Why You Should Read (from writer): So, did you see X-Men this weekend and say to yourself “Damn! They really nailed what it was like to be a teenager in the 80s!” Then have I got a screenplay for you.
As aspiring writers of film, we all love movies and have our concerns about the current state of cinema. If you’re anything like me, when you open up Rotten Tomatoes and see the latest 370 million dollar CGI crap-fest that was written and rewritten by a team of fourteen professional writers using source material that was based on a video game, that was based on a theme park ride, that was based on a cartoon, that was based on a Hasbro toy, that was based on a different Japanese toy, that was based on a religion, that was based on a fever-dream induced by syphilis, and it’s sitting number one at the box office with a very robust 18% on the tomato-meter, then a little piece of you dies.
Now imagine you wake up one day with a literal allergy to CGI. You can’t go to a Cineplex or pass a Redbox or “Netflix and chill” without developing a rash and having your throat swollen shut. Your dreams of working in Hollywood crushed, because movies are literally trying to kill you. Would you lock yourself in your basement and cry yourself to sleep every night on your pillow of unproduced, Oscar caliber spec scripts or would you do everything in your power to rid mankind of the Michael Bays of the world? Well, Bon Jovi Sucks! is a slightly more realistic version of just that but with rock n’ roll.
It’s a subject I think most of us can relate to on some level, even if you haven’t a recollection nor an opinion of 80s popular culture. Plus it’s a comedy so it better damn well be funny. I’m really looking forward to some of that always great SS community feedback.
Writer: Eric Boyd
Details: 99 pages
It’s going to be a wild weekend at the box office with a five-tet of new films coming to theaters. For starters we have Independence Day. I know people loved the first film but I always mark my viewing of Independence Day as the first day I learned about the importance of screenwriting. That was one of the worst-written scripts I’ve ever come across in movie form. Roland Emmerich seems incapable of understanding how writing actually works. And to think he made a movie about Shakespeare. At least Jeff Goldblum is back. We need more Jeff Goldblum in this world.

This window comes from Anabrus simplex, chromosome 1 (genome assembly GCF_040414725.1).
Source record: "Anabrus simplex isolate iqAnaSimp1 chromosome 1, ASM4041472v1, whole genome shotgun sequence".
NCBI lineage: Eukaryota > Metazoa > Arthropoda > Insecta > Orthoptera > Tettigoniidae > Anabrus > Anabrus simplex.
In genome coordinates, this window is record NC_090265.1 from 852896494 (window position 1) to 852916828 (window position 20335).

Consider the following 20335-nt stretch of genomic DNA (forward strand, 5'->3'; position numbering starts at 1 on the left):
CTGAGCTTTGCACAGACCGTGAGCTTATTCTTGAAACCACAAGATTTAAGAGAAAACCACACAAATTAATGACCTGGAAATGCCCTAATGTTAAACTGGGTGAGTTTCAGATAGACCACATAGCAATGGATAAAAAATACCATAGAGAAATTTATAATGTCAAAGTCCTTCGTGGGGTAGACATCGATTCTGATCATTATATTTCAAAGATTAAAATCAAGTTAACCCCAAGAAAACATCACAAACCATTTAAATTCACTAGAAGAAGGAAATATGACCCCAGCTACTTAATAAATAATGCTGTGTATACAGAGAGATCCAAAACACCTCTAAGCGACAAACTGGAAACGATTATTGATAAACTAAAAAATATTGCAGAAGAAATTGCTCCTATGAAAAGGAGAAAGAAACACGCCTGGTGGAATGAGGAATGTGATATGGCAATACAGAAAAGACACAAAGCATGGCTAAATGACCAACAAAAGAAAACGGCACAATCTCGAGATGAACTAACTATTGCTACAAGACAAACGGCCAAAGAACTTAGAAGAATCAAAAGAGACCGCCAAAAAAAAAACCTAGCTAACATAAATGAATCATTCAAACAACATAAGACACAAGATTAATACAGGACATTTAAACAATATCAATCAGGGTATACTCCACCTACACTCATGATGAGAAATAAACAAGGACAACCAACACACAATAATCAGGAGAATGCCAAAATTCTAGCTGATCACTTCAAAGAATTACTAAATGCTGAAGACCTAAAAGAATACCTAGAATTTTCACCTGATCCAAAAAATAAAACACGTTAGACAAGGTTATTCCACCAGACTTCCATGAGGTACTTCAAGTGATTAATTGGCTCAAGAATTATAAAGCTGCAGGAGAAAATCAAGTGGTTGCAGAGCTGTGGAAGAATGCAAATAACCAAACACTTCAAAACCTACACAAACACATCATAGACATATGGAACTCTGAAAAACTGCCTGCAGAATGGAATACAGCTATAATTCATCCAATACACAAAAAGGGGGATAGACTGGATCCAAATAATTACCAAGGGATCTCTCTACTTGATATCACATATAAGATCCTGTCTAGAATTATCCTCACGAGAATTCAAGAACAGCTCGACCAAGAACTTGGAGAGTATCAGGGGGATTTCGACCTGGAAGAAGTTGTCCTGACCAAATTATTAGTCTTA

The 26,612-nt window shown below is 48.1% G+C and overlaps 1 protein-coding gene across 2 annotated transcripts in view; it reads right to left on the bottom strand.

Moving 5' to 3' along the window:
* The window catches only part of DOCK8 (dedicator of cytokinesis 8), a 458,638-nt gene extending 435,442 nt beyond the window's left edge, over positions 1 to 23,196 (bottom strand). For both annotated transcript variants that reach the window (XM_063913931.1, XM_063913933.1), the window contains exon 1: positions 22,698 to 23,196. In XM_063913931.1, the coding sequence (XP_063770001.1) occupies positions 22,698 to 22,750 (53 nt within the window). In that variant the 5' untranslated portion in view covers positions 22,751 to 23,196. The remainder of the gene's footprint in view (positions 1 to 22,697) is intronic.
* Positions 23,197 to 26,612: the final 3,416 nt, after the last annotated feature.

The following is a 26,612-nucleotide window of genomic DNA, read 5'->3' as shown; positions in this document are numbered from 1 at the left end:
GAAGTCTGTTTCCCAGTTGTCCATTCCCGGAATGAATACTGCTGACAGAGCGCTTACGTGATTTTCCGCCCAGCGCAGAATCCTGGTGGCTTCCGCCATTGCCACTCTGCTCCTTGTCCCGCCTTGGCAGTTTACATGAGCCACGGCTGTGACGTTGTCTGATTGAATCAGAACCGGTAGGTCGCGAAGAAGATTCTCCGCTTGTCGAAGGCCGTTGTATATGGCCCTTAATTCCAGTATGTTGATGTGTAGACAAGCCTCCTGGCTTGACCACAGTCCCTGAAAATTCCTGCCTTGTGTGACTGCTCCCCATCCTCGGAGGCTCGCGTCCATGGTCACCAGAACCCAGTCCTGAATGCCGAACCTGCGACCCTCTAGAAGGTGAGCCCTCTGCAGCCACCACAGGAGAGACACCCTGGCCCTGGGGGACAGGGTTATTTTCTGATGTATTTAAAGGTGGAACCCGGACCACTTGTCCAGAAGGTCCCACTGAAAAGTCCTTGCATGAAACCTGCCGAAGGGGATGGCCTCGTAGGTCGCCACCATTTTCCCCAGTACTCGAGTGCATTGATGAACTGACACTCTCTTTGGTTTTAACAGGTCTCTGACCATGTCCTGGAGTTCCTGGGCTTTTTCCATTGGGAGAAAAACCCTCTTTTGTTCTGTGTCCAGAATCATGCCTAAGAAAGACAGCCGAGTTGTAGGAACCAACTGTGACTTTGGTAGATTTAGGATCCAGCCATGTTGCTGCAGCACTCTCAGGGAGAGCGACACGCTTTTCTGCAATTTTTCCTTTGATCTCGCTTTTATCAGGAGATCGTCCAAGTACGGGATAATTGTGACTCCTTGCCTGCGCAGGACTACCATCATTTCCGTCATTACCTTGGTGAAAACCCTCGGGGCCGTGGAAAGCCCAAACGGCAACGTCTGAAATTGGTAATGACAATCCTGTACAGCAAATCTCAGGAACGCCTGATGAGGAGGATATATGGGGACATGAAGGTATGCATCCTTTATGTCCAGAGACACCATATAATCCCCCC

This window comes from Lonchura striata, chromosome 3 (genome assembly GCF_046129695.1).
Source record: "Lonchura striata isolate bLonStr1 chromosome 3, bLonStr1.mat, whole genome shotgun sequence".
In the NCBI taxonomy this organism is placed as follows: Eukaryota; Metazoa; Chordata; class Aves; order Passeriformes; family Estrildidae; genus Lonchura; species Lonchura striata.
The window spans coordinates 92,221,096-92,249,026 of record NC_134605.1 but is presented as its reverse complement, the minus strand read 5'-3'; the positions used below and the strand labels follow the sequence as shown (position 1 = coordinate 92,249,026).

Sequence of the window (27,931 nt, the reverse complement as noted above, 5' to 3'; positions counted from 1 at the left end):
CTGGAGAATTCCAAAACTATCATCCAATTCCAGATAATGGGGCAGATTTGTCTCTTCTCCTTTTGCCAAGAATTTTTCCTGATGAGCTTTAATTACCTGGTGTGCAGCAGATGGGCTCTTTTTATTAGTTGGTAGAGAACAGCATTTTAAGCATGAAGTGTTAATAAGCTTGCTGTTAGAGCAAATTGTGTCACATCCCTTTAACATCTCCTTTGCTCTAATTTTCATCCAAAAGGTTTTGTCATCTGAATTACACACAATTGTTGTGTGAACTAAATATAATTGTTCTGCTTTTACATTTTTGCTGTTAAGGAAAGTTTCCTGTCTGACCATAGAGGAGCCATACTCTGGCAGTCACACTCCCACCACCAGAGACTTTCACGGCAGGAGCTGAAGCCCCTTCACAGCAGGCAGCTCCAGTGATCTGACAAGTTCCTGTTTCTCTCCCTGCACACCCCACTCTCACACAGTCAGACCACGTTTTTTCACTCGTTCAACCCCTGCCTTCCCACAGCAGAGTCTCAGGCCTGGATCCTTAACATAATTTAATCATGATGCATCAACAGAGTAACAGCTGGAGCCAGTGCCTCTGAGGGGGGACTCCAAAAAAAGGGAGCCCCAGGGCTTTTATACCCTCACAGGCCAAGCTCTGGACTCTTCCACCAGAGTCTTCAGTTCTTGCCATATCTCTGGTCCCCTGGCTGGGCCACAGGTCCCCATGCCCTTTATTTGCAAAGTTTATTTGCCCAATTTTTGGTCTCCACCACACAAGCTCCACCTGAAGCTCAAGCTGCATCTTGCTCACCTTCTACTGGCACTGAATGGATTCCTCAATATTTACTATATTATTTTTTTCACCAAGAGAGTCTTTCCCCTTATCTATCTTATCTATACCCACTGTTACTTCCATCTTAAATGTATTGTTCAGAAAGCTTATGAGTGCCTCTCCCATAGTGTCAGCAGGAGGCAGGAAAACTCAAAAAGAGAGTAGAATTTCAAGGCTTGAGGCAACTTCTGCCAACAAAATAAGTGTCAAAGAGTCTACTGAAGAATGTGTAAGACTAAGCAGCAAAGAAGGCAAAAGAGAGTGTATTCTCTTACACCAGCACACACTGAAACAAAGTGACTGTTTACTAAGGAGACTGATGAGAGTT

Then we have The Shallows – A SPEC SALE! Not many of these make it to theaters, so I’ll be rooting for it to do well. From there we have shameless Oscar hopeful, Free State of Jones. When your campaign screams, “Please give us the Oscar!” I’m out. A movie should stand on its own. Speaking about standing, Swiss Army Man is one of the most original films to come out in a decade. Dead Ratcliffe practically guarantees I’ll see this. And finally Nicolas Refn has a new movie out, The Neon Demon. I don’t trust Refn as a writer, so I won’t be seeing this. But, at the very least, it’ll be unique, which is nice.
What about Bon Jovi Sucks? Will it ever make it to a multi-plex? I suppose that depends on your definition of “multi-plex.” It may also depend on your definition of Bon Jovi.
17 year-old Eddie may be the only person living in 1987 who hates Jon Bon Jovi. While the rest of his band, Cured Herpes, thinks the fluffy-haired one is the next coming of Jesus Christ, Eddie thinks his music sucks ass. To add insult to injury, Eddie is allergic to hairspray. So even if he wanted to to be in a Bon Jovi inspired band, he couldn’t be.
After Eddie’s unhealthy hatred of Bon Jovi loses him his friends and band, Eddie meets the new girl in school, Stacy, a Seattle transplant who believes in cool music, JUST LIKE HIM! In fact, she starts teaching him about the upcoming Seattle music scene, and finally Eddie feels like he has purpose again.